The top ten foods to improve your mood (and they’re not chocolate or cake)

Half of us eat comfort food when stressed rather than mood-lifting foods such as wholegrains, says a new survey. Dr Sarah Schenker and Dr Christy Fergusson tell us their top ten happiness foods

A survey has revealed that seven out of ten women and 50 per cent men eat cakes, sweets and chocolates when they’re stressed or want to lift their mood and outlines the top ten foods that will boost your mood.

The survey of 2,000 British adults, carried out in January 2015, was led by clinical dietitian Dr Sarah Schenker and food psychologist Dr Christy Fergusson, from Channel 4’s Secret Eaters.

When stressed, the results also suggest almost one in three eat pizza (29 per cent), crisps (35 per cent) or fast food (28 per cent) they’re stressed or want to lift their mood.

The top ten foods for happiness

  • Pumpkin seeds
  • Chia seeds
  • Salmon
  • Wholegrain basmati rice
  • Quinoa
  • Chickpeas
  • Coconut
  • Asparagus
  • Spinach
  • Beans

Want to know the best foods to eat during the menopause? 

Be mindful when eating

Mindfulness and Well Being Coach Alex Blossom runs courses in mindfulness, stress and weightloss and explains that many junk foods can leave us feeling lethargic and worn out and this can have a real impact on our thoughts which often then become negative.

If we make poor food choices then we beat ourselves up because we know that we have not really done the best for our bodies.

If we can learn to be mindful about our food choices then we can avoid the feelings of guilt and regret that get in the way of our happiness.

Only one out of six (15 per cent) Brits choose fruits, vegetables or wholegrains – which are shown to combat stress and low moods – when stressed

Half of us say we eat comfort food to lift our mood. Only 28 per cent turn to friends or family to help us feel better. When we eat to comfort ourselves it rarely works, we often make bad choices and then find ourselves feeling worse because we then focus our negative thoughts on what we have eaten.

Food and mood

Experts thus warn that we’re eating our way to sadness.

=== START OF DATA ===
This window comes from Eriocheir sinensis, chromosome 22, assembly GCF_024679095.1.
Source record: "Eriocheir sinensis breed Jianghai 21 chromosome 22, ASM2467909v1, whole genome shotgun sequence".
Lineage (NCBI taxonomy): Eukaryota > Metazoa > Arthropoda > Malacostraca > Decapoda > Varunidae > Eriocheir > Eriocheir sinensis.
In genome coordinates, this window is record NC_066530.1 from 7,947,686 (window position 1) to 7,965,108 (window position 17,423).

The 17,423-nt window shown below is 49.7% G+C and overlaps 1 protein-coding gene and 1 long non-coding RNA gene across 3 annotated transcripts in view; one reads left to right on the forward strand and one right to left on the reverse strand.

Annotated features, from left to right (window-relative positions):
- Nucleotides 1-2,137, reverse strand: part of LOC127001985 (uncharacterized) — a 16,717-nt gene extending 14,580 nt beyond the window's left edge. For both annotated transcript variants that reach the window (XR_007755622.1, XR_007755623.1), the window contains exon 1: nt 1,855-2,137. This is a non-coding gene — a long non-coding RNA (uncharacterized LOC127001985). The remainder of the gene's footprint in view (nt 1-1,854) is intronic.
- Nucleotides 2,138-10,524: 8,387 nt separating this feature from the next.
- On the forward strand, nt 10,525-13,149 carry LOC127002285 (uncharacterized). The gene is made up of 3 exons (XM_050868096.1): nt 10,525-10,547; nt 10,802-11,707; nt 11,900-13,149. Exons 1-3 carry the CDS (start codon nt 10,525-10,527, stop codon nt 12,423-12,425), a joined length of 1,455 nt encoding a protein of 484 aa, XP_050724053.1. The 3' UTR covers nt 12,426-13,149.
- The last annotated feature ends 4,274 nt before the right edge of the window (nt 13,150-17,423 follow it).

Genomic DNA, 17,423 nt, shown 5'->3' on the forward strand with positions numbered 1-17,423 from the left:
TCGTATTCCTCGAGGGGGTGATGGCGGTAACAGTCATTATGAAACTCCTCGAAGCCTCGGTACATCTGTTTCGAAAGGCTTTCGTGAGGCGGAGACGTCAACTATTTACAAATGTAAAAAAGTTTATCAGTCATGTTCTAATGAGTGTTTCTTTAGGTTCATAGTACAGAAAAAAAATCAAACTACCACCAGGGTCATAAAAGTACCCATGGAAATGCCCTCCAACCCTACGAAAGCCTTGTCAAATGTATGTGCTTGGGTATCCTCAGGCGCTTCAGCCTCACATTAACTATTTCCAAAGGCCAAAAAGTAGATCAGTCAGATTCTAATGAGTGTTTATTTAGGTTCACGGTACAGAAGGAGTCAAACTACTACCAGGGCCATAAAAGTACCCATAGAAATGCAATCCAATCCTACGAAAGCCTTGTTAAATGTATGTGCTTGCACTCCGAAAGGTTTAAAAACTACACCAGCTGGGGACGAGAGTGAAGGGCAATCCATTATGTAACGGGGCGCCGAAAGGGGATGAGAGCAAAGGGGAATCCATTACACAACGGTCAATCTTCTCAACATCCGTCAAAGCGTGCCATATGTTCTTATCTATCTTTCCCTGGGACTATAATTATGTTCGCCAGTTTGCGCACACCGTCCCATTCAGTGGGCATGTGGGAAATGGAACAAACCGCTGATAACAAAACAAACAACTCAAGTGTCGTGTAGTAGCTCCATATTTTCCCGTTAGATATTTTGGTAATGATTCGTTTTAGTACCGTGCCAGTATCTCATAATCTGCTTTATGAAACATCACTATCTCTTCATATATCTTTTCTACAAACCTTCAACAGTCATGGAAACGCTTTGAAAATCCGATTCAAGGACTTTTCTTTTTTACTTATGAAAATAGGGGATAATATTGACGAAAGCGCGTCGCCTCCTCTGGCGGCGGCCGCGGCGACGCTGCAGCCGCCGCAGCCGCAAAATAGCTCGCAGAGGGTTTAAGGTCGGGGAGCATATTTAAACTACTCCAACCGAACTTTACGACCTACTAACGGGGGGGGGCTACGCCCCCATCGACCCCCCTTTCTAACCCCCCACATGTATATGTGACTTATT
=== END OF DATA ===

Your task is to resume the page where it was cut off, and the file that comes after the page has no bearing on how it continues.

Just 15 per cent of the 2,000 adults surveyed said they stocked up on foods that are shown to boost brain function and maintain a steady, happy mood. These include wholegrains, avocado, blueberries and salmon.

Women and under-25s are least likely to do so: only 11 per cent of 18- to 24-year-olds and 12 per cent of women (with men at 18 per cent).

Fewer than one in ten of us (seven per cent of men and four per cent of women) eat mood-boosting foods such as oats, quinoa and wholegrains such as brown rice at times of stress.

We also buy sugary foods such as chocolate or biscuits to comfort friends or colleagues, which may ultimately make their problems worse (and women are twice as likely as men to do so).

Dr Schenker said: “It’s shocking to see wholesome eating habits go out of the window when we face a challenge in the day or a lull. This is when healthy eating is most important.

“We need to replace the short-lived highs we get from refined sugar and processed fat with healthier options and new long-term shopping and eating habits. This starts with recognising the types of food that can provide nutritional and psychological benefits; those which are scientifically proven to balance your mood.”

Alongside making good food choices we need to address our eating habits if we want to feel happy with ourselves.  Here are some top tips for mindful eating to get you on the track to nutritious and healthy happiness…

Portion control

1) Always pause to think about your food choice before you eat.  Consider carefully whether you are hungry.  If you are think through the impact of what you are about to eat. How will it leave you feeling physically?  Will you be happy with yourself?

2) Once you have made your choice then make sure you plate up your food so that you estimate your portion size. Make it an amount that you will feel happy to have eaten. Whatever we eat, if we eat too much, this can leave us feeling bloated and frustrated with ourselves.

A really good way to get portion size right is to imagine your stomach as being the size of an orange, often we have a tendency to think of it more as melon size but this can lead to us overeat.

3) Think about where your food has come from. Start right back with the person growing it and think through all the way to the person from whom your purchased it. This really will make you appreciate how lucky you are to have such an amazing variety of food available to you.

It will also slow you down a little in your quest for satisfaction.

4) Before you begin to eat sit down and look at your food. Make your plate colourful with lots of different fruit and vegetables and it will please you.

5) Smell your food before your start, often the anticipation of eating is the best bit.  When you start to eat then chew slowly and taste every mouthful.

The Tilda Eat Your Way to Happiness campaign has developed a Mood Food Manual and Seven-Day Meal Planner.